There’s been a lot of talk about a recent feature to Ubuntu 12.10 – when you type into the Dash you receive back information from Amazon based on your input. There’s a massive outcry that this is a privacy violation or even a security issue, and the media’s been fueling it as much as they can. I’m going to try to explain what’s going on here and where the issues actually lie.
How It Works
The feature activates when you type messages into the Dash – a feature of Unity that takes in your text input and outputs relevant information. When you type into your Dash info is sent to Canonical and then Canonical sends the info to Amazon, the information is then sent back to Canonical form Amazon and finally lands on your system. What is sent is only what you type in, nothing more.
The idea here is that I can type in “Vacuum” and now I get books on vacuum cleaners or some such thing. The Dash is meant to be a ‘conduit’ of information, you type a word and it responds with everything related to that word. Amazon is just one more way to provide information to you.
Users seem to think this is a privacy issue. I think people hear “OMG Ubuntu has Amazon ads now! And it can see what you type!” – no. No, Amazon can not see what you type and they’re not ads. They can see the words you put into the Dash and Canonical acts as a proxy, so really, it’s Canonical that “sees” what you’ve typed into the Dash.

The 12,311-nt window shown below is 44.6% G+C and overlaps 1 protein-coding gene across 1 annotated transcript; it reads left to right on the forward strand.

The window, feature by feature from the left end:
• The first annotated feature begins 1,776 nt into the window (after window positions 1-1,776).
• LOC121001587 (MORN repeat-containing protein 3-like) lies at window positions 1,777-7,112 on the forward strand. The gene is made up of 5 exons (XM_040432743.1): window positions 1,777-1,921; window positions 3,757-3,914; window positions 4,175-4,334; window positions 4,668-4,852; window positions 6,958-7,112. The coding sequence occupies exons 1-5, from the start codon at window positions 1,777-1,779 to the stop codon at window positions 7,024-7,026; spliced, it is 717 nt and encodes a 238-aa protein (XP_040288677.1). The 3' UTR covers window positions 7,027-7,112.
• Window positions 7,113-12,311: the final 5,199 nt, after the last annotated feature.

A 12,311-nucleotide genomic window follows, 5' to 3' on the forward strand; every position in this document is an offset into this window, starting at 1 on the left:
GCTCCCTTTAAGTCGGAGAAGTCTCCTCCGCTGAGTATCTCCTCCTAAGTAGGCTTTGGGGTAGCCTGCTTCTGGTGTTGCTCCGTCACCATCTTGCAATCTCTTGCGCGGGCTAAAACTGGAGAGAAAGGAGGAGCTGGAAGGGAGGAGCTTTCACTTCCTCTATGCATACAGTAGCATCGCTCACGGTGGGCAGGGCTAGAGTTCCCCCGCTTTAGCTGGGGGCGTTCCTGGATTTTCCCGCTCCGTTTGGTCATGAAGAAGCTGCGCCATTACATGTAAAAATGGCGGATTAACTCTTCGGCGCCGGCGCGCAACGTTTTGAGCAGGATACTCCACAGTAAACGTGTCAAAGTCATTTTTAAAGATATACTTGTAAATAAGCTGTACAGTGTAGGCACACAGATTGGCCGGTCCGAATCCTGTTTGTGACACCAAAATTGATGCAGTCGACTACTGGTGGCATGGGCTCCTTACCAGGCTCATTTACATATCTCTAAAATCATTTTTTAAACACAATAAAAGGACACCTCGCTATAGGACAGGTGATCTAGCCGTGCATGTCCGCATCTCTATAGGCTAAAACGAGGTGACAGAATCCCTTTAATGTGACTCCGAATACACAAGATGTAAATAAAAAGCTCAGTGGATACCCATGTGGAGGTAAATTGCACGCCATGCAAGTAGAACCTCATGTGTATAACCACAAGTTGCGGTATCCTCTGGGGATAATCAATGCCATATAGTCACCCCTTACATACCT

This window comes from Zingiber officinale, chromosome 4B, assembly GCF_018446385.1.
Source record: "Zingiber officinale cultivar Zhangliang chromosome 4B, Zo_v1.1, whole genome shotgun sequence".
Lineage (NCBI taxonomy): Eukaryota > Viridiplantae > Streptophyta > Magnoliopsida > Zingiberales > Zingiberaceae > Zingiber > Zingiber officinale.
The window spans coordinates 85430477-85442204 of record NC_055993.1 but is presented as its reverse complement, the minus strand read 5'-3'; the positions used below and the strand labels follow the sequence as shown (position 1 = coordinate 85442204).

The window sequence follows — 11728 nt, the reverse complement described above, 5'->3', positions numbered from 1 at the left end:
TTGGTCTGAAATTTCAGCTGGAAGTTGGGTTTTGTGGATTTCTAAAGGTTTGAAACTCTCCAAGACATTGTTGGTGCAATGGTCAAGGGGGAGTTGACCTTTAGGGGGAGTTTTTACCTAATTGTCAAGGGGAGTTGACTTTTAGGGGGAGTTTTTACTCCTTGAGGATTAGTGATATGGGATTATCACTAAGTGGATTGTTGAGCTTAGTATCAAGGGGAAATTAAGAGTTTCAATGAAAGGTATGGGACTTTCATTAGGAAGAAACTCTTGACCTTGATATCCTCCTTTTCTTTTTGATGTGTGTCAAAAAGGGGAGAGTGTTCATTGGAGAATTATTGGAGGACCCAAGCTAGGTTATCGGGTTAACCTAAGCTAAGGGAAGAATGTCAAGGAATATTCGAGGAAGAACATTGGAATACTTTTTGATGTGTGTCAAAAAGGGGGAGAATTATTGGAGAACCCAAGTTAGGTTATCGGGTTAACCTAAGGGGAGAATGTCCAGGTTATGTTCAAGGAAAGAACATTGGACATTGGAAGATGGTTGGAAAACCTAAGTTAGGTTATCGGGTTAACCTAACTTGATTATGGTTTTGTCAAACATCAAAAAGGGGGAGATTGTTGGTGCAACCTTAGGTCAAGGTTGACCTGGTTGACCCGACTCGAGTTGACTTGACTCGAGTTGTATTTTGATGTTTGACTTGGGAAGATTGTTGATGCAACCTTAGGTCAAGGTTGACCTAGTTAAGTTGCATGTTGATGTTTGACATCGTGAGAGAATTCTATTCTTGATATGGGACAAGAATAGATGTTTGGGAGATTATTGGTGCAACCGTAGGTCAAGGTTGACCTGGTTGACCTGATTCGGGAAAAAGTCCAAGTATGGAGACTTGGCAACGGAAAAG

So this isn’t some full system keylogger or some such thing, it’s Canonical (the company behind Ubuntu, that packages your system components for you) seeing what you type into the Dash.
So ask yourself – what do I type in the Dash? For me it’s simple – I would type “Pidgin”, “Chrome”, “Homework” and open those files/ programs via Dash. Not exactly personal information.
Unless you’re typing in “porn” or your social security number perhaps you should question how sensitive the information in your Dash really is. Really, what is it that you enter that’s scary?
And then remember that Canonical doesn’t need some clever Dash keylogger to steal your information… they’ve “got root” as Mark Shuttleworth put it. If you don’t trust Canonical you shouldn’t be using their Operating System because they could easily patch up a kernel to spy on you or any other system component that they build on your behalf.
I’ve heard people claim “But what if someone accidentally puts a password in?” well, uh, yeah, that sucks! Canonical then sees your password… not that they need it since, again, they have root. And all of this information is sent to Canonical via secure encrypted connection.
Even beyond all of this users seem to have missed that it’s always been this way. Yes, your Dash has always communicated via internet – how do you think it gets ‘recommended apps’ from the software center? Or music? It’s done this for a long long time and nothing has changed.
And, of course, you can easily disable this by typing “Privacy” into the Dash and disabling the feature.
It comes down to a simple question – do you trust Canonical?